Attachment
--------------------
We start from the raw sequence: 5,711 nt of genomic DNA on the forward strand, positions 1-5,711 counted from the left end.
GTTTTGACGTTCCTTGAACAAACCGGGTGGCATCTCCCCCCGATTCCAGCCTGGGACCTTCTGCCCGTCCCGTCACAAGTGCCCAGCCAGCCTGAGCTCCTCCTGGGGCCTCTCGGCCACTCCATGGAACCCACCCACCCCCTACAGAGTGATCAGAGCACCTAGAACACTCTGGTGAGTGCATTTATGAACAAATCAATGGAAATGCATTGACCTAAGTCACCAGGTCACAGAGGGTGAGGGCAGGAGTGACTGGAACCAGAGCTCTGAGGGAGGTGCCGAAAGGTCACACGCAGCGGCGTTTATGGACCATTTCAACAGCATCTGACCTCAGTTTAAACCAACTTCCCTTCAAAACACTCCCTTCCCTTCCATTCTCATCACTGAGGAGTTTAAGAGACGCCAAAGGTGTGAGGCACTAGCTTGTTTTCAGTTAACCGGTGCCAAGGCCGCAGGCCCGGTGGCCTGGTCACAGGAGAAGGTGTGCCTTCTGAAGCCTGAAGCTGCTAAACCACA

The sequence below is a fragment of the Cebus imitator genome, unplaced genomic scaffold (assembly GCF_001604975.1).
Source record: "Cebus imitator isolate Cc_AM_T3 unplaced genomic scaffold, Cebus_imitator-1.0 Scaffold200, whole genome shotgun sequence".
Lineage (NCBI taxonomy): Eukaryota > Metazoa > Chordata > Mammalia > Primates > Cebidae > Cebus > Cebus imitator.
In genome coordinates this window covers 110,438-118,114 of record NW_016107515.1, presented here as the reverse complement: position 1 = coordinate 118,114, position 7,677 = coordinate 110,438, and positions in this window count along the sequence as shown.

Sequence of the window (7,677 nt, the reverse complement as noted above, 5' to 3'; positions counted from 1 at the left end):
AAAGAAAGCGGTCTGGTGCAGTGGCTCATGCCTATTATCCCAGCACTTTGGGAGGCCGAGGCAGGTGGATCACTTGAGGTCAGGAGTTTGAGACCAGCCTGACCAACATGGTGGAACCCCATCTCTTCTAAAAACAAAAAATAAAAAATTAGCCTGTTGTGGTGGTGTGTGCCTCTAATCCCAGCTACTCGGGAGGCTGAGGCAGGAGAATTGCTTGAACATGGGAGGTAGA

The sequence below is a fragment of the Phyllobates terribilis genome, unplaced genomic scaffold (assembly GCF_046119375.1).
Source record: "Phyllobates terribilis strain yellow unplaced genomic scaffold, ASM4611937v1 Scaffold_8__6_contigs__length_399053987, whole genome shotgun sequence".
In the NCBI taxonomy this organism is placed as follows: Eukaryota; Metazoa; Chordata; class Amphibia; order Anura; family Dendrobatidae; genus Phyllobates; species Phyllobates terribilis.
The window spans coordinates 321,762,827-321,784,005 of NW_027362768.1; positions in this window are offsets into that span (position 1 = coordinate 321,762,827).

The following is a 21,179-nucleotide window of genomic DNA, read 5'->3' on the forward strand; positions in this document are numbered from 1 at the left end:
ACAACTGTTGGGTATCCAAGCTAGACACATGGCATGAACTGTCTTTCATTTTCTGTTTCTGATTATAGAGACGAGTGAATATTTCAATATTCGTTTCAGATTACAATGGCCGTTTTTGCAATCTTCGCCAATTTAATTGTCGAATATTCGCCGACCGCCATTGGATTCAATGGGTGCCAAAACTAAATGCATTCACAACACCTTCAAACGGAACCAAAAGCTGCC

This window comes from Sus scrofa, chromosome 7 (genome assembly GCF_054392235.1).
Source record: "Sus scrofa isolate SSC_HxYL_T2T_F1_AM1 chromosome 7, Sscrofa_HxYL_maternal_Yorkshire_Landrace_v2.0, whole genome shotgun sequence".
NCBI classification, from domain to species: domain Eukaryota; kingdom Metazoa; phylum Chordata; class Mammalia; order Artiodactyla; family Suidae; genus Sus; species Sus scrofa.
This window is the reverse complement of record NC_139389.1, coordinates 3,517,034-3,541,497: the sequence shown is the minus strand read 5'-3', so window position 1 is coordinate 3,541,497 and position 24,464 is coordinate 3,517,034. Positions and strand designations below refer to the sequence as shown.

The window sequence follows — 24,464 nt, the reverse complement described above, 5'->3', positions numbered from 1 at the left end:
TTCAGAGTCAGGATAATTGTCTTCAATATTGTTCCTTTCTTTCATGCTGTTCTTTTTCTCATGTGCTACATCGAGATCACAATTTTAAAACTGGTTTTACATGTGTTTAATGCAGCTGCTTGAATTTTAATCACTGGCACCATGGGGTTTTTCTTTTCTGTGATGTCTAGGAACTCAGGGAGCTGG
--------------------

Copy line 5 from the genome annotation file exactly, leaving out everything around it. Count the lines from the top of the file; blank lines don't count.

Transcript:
Lineage (NCBI taxonomy): Eukaryota > Metazoa > Chordata > Mammalia > Primates > Cebidae > Cebus > Cebus imitator.